If you do come across a handwritten cookery book, it is worth having a go at sourcing the ingredients and making some of the dishes. There is nothing quite like the sense of connection with your ancestors that you feel when taking your first mouthful of food from a recipe once cooked by your great-grandmother. And if you haven’t inherited any recipes, don’t despair. Take a look at some of your more colourful family anecdotes. These often involve information about food and its preparation. That story about Great-Uncle Stuart being kicked by a cow may well have occurred as he milked it in order to make ‘Hatted Kit’ – a sweet dish favoured by crofters that depended on fresh warm milk.

Of course, you must be careful not to read too much about family history into your eating habits. In recent years, we have all become much more wide-ranging in our  food tastes as food from all over the country and all over the world has become available to us at relatively cheap prices. Nevertheless, there is still something to be learned from certain family recipes, and it is certainly important to continue the traditions for our own children.

Keywords: Food, European Ancestors

Useful Books



Brown, Catherine, Scottish Regional Recipes, Chambers, 1993.

Dickson-Wright, Clarissa and Crichton-Stuart, Henry,  Hieland Foodie: A Scottish Culinary Voyage with Clarissa, NMSE 1999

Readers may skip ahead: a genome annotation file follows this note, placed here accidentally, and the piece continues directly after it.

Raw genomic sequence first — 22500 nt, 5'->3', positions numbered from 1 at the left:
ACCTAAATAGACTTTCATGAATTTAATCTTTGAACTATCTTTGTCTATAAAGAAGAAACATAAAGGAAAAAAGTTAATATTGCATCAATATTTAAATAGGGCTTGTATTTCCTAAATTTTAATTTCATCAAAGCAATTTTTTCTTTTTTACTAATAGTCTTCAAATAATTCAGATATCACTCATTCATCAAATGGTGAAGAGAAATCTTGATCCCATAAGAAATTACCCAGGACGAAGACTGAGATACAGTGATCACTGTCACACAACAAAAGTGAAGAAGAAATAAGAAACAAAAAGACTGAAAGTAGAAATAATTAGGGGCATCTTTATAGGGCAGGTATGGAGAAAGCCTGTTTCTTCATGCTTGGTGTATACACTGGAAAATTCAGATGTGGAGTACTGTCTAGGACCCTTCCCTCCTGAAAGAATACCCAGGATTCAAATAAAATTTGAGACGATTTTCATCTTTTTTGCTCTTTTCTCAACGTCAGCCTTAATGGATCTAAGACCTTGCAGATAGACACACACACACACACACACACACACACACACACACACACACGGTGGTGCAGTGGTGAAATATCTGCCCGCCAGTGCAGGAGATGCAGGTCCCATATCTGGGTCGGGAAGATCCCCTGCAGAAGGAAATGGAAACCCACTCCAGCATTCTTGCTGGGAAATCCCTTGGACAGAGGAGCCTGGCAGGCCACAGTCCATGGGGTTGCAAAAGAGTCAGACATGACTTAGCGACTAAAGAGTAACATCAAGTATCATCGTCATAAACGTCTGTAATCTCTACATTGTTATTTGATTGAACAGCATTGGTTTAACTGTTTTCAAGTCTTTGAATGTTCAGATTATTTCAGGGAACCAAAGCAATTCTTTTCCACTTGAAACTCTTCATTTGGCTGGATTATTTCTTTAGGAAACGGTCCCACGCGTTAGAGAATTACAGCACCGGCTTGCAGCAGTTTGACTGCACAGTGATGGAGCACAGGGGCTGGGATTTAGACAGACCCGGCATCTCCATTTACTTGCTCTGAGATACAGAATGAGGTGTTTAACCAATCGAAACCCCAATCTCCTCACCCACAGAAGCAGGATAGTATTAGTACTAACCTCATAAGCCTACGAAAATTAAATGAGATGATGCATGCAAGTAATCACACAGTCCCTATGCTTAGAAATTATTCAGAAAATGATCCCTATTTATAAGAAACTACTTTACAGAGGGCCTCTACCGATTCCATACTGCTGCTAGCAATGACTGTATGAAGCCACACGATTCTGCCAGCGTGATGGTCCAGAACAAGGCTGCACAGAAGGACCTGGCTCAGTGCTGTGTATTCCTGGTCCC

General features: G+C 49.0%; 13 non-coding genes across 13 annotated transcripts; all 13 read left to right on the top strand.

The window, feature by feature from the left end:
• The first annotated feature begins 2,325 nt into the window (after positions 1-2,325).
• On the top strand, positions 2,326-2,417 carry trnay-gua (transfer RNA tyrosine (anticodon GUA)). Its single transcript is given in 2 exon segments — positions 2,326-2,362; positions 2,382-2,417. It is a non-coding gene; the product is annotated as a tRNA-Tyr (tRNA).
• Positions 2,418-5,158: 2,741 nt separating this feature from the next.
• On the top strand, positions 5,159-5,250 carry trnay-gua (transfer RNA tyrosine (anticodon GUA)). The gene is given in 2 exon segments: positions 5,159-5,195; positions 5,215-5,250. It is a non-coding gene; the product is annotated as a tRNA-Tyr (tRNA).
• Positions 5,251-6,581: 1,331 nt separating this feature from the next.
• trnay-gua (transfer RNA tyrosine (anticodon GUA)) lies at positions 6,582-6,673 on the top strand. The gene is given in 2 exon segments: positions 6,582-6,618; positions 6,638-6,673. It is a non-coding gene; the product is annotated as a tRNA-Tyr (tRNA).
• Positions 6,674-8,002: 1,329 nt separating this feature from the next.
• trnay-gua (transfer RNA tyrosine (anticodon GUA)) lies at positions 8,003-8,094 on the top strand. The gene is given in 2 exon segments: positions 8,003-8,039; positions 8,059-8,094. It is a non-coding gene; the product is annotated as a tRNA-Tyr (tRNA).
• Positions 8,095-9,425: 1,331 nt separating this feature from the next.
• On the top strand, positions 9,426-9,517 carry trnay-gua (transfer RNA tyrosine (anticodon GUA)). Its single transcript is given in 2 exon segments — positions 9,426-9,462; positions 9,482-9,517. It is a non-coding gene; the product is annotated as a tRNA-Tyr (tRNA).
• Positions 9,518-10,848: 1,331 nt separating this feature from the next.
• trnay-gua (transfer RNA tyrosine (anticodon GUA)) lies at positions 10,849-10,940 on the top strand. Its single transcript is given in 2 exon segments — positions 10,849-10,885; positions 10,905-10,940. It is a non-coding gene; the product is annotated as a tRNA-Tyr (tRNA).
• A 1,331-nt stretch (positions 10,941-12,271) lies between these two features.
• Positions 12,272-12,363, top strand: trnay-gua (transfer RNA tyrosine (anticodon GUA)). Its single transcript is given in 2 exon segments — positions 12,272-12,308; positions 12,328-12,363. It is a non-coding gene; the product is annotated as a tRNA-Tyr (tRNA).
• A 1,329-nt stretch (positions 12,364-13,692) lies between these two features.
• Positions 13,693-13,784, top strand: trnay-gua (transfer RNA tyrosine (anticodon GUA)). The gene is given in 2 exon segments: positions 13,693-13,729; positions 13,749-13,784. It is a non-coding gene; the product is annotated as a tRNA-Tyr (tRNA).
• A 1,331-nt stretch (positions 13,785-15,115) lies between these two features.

Fenton, Alexander, The Food of the Scots: A Compendium of Scottish Ethnology Vol 5, John Donald, 2007.


Lawrence, Sue  A Cook’s Tour of Scotland: From Barra to Brora in 120 recipes, Headline, 2008.


Mabey, David. Traditional Eating and Drinking in Britain, A Feast of Regional Foods. Macdonald and James, 1978.

Richardson, Paul. Cornucopia: A Gastronomic Tour of Britain. Abacus 2002.

Tannahill, Reay. Food in History, Eyre Methuen, 1973.

Wilson, Carol and Trotter, Christopher, Scottish Traditional Recipes: A Celebration of the Authentic Food and Cooking of Scotland, Southwater, 2009

Useful Websites

www.foodmuseum.com Food history, news, features and temporary exhibits.

www.greatbritishkitchen.co.uk Sections on regional cooking and eating history.

http://recipes.wikia.com/wiki/File:Map_of_Scotland.jpg Site showing where different Scottish recipes originate from.

http://www.visitscotland.com/guide/inspirational/features/very-scottish/trad-food Information on food from the official site of Scotland’s official tourism organisation

http://www.recipes4us.co.uk/Cooking%20by%20Country/Scotland%20Recipes%20Culinary%20History%20and%20Information.htm Scottish food and cuisine

http://scotland.org/homecoming2009/food-and-drink/ Site celebrating homecoming year.